Who Really is a Prospect?

Last week (May 30 – June 2), I facilitated two cohorts of the Marketing, Selling and Business Networking Skills programme for over 100 graduate trainees as part of the GMAP initiative of the Academy of UBA Plc.

During these sessions, I emphasized the importance of prospecting as the most crucial sales activity. I made it clear to the participants that prospecting can significantly impact a salesperson’s results, accounting for up to 60% of their success. In other words, by mastering prospecting, one can improve their revenue by 60%. Surprisingly, though, many business development professionals possess limited knowledge of who exactly qualifies as a prospect. As I would usually do in my sessions, I asked participants one of my favourite questions, “Who is a Prospect?”

Typically, the answers I receive vary from “a potential customer” to “anyone I am trying to persuade to buy my products and services” or even “everybody is a prospect.” This is where the main challenge in sales arises. Participants are often taken aback when I inform them that their answers are not entirely accurate, leading them to often ask, “So, who is a prospect?”

A Prospect is anyone who CAN do business with YOUR company, bus has not started. It’s important to note that I emphasized two words in this definition: “CAN” and “YOUR.” So, what are the elements of “CAN,” and how do they relate to “YOUR”?

  1. A prospect is an individual or organization that has a NEED for YOUR company’s products or services. However, it’s crucial to understand that not everyone in need of a product qualifies as YOUR prospect. Let me illustrate this. If I am hungry (and not intentionally avoiding food), I have a NEED for food. However, if food vendors approach me assuming that I am a prospect, they may be mistaken. For instance, if I am on a carb-free diet and their menu consists of carb-rich foods, then I am not their prospect, despite needing food. In this instance, I CANNOT do business with them. I would only be a prospect for food vendors offering carb-free options.
  2. A prospect is a person/organization that PERCIEVES VALUE in YOUR products/services. In the realm of selling, value is the PERCEPTION of WORTH that makes you pay a PRICE to obtain a product/service. If I need a product/service, but do not perceive worth sufficient for me to pay the price/fees to obtain that product/service, then I CANNOT do business with YOUR company. Therefore, I am not your prospect.
  3. A prospect is a person or organization with the CAPACITY to meet YOUR terms and conditions for acquisition. For example, if I need to open a corporate current account with a bank and I perceive value in that bank’s services, but they require me to provide evidence of business entity registration, which I do not possess, then I am not a prospect for that particular product of the bank. If that is the only product or service I need from the bank, it means I CANNOT do business with them.
  4. A prospect is a person with the AUTHORITY to buy from YOUR organization. Unfortunately, many salespeople mistakenly equate TITLE with authority. Numerous individuals hold impressive titles but lack any real authority. If you are engaging with someone who lacks the authority to make purchasing decisions for themselves or their organization, and they cannot influence the person who holds that authority, then you are not prospecting. Instead, you are wasting your time.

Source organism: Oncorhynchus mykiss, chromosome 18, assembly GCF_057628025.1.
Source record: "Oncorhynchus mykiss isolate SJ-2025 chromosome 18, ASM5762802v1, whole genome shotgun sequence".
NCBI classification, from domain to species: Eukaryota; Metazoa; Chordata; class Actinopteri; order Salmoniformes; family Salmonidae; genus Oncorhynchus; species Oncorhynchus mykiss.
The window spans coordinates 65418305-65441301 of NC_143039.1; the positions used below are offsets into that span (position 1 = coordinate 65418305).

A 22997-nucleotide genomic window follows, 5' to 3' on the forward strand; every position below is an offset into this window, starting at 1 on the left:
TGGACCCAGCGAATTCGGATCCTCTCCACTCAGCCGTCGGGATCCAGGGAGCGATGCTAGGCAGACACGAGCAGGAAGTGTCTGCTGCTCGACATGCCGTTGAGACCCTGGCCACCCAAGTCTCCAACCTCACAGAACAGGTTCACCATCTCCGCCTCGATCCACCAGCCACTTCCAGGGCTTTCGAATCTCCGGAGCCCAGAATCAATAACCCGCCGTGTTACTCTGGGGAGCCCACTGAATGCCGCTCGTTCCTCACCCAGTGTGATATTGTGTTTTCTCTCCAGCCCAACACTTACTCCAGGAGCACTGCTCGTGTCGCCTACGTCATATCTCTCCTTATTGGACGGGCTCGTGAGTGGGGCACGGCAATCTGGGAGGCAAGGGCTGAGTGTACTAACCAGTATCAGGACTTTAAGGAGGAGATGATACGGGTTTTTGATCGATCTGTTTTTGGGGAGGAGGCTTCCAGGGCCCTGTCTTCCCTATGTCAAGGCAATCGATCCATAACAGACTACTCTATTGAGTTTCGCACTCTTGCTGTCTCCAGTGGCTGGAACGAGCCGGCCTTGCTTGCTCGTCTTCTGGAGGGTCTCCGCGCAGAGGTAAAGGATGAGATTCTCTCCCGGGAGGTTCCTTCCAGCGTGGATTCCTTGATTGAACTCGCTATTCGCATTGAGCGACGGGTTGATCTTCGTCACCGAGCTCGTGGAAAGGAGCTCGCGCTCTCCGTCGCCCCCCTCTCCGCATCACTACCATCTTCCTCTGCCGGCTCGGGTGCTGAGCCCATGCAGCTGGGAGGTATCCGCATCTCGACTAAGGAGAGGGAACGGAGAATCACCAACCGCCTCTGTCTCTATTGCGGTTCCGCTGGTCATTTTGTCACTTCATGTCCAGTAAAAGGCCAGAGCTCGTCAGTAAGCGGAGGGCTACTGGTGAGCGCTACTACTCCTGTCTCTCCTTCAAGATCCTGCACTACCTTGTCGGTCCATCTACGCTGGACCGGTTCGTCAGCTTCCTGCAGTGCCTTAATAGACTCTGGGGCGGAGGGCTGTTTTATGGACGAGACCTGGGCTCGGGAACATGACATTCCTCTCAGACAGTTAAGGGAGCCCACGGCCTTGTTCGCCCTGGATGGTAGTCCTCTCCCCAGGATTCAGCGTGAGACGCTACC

5. A prospect is a person or organization that is currently facing CHALLENGES or difficulties with their existing providers/suppliers and believes that by switching to YOUR organization, they will avoid those same issues. Every salesperson should know that their best prospects are their competitors’ best customers. Virtually every prospect you are targeting is likely already being served by your competitors. For instance, if a customer of JFK Bank is to be considered a prospect for FMI Bank, that customer must be experiencing hassles and must believe that by switching to FMI Bank, they would not encounter the same problems. Unless the prospect’s decision is based purely on emotional or relational factors, you need to demonstrate that you are faster, more cost-effective, uniquely different, or better than their current provider. If you cannot prove this, then that customer of JFK Bank is not YOUR prospect. Pursuing such prospects would be a waste of your time.

In conclusion, if we define a prospect as anyone who CAN do business with YOUR company but has not yet initiated any transactions, it becomes evident that prospecting involves actively seeking out individuals or organizations that CAN do business with YOUR company but have not yet done so.

There are four key questions that prospecting helps you answer:

  1. Who are the individuals or organizations that have the potential to do business with your company but haven’t started yet? (This pertains to profiling and understanding your target audience.)
  2. Where can you find the individuals or organizations that can do business with your company but haven’t started yet? (This focuses on location and identifying target markets.)
  3. How can you effectively reach out to the individuals or organizations that can do business with your company but haven’t started yet? (This involves strategies for access and communication.)
  4. Among the people I already know, who can introduce me to the individuals or organizations I want to connect with? (Utilizing close contacts to gain access to distant prospects and expand your network.)

By addressing these four questions, prospecting enables you to identify potential customers, determine their locations, establish effective communication channels, and leverage existing connections to reach your desired prospects.

As a salesperson, it is crucial to always remember that prospecting is the engine and key driver for sales success.

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